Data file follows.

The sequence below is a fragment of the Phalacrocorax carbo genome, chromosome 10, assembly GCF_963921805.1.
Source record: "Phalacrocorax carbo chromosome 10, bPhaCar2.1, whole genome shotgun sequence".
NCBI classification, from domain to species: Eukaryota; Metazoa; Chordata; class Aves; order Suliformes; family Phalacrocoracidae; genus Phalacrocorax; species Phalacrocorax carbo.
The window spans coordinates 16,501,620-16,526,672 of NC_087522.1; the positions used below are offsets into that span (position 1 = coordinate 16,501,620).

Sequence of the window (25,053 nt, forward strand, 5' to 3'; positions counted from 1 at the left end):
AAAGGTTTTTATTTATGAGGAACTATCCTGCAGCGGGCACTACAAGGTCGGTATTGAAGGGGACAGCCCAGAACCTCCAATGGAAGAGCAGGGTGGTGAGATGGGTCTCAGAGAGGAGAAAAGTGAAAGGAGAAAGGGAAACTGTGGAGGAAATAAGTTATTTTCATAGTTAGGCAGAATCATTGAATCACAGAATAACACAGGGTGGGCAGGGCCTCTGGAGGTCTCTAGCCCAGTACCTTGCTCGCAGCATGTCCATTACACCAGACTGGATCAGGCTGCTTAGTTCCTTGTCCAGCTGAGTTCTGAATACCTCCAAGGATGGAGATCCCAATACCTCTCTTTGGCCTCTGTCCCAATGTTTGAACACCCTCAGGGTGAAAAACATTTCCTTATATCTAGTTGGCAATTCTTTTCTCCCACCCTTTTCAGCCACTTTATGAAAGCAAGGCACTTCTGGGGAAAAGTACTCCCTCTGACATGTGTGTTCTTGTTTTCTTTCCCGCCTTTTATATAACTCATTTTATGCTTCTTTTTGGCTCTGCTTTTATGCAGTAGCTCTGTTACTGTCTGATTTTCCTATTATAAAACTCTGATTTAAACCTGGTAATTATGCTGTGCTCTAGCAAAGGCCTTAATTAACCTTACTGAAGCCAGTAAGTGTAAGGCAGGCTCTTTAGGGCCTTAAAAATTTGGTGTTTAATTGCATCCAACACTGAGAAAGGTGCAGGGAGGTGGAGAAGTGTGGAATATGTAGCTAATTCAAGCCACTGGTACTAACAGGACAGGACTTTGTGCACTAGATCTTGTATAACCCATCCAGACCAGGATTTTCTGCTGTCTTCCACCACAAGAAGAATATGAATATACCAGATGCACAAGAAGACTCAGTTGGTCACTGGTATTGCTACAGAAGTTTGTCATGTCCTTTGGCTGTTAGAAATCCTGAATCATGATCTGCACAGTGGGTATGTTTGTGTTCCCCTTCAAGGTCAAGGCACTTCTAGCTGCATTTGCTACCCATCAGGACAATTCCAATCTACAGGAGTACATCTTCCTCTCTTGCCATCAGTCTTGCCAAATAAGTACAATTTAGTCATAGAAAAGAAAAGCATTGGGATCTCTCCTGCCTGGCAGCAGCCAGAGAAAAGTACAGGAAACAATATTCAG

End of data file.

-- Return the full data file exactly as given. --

The sequence below is a fragment of the Phalacrocorax carbo genome, chromosome 10, assembly GCF_963921805.1.
Source record: "Phalacrocorax carbo chromosome 10, bPhaCar2.1, whole genome shotgun sequence".
NCBI classification, from domain to species: Eukaryota; Metazoa; Chordata; class Aves; order Suliformes; family Phalacrocoracidae; genus Phalacrocorax; species Phalacrocorax carbo.
The window spans coordinates 16,501,620-16,526,672 of NC_087522.1; the positions used below are offsets into that span (position 1 = coordinate 16,501,620).

Sequence of the window (25,053 nt, forward strand, 5' to 3'; positions counted from 1 at the left end):
AAAGGTTTTTATTTATGAGGAACTATCCTGCAGCGGGCACTACAAGGTCGGTATTGAAGGGGACAGCCCAGAACCTCCAATGGAAGAGCAGGGTGGTGAGATGGGTCTCAGAGAGGAGAAAAGTGAAAGGAGAAAGGGAAACTGTGGAGGAAATAAGTTATTTTCATAGTTAGGCAGAATCATTGAATCACAGAATAACACAGGGTGGGCAGGGCCTCTGGAGGTCTCTAGCCCAGTACCTTGCTCGCAGCATGTCCATTACACCAGACTGGATCAGGCTGCTTAGTTCCTTGTCCAGCTGAGTTCTGAATACCTCCAAGGATGGAGATCCCAATACCTCTCTTTGGCCTCTGTCCCAATGTTTGAACACCCTCAGGGTGAAAAACATTTCCTTATATCTAGTTGGCAATTCTTTTCTCCCACCCTTTTCAGCCACTTTATGAAAGCAAGGCACTTCTGGGGAAAAGTACTCCCTCTGACATGTGTGTTCTTGTTTTCTTTCCCGCCTTTTATATAACTCATTTTATGCTTCTTTTTGGCTCTGCTTTTATGCAGTAGCTCTGTTACTGTCTGATTTTCCTATTATAAAACTCTGATTTAAACCTGGTAATTATGCTGTGCTCTAGCAAAGGCCTTAATTAACCTTACTGAAGCCAGTAAGTGTAAGGCAGGCTCTTTAGGGCCTTAAAAATTTGGTGTTTAATTGCATCCAACACTGAGAAAGGTGCAGGGAGGTGGAGAAGTGTGGAATATGTAGCTAATTCAAGCCACTGGTACTAACAGGACAGGACTTTGTGCACTAGATCTTGTATAACCCATCCAGACCAGGATTTTCTGCTGTCTTCCACCACAAGAAGAATATGAATATACCAGATGCACAAGAAGACTCAGTTGGTCACTGGTATTGCTACAGAAGTTTGTCATGTCCTTTGGCTGTTAGAAATCCTGAATCATGATCTGCACAGTGGGTATGTTTGTGTTCCCCTTCAAGGTCAAGGCACTTCTAGCTGCATTTGCTACCCATCAGGACAATTCCAATCTACAGGAGTACATCTTCCTCTCTTGCCATCAGTCTTGCCAAATAAGTACAATTTAGTCATAGAAAAGAAAAGCATTGGGATCTCTCCTGCCTGGCAGCAGCCAGAGAAAAGTACAGGAAACAATATTCAG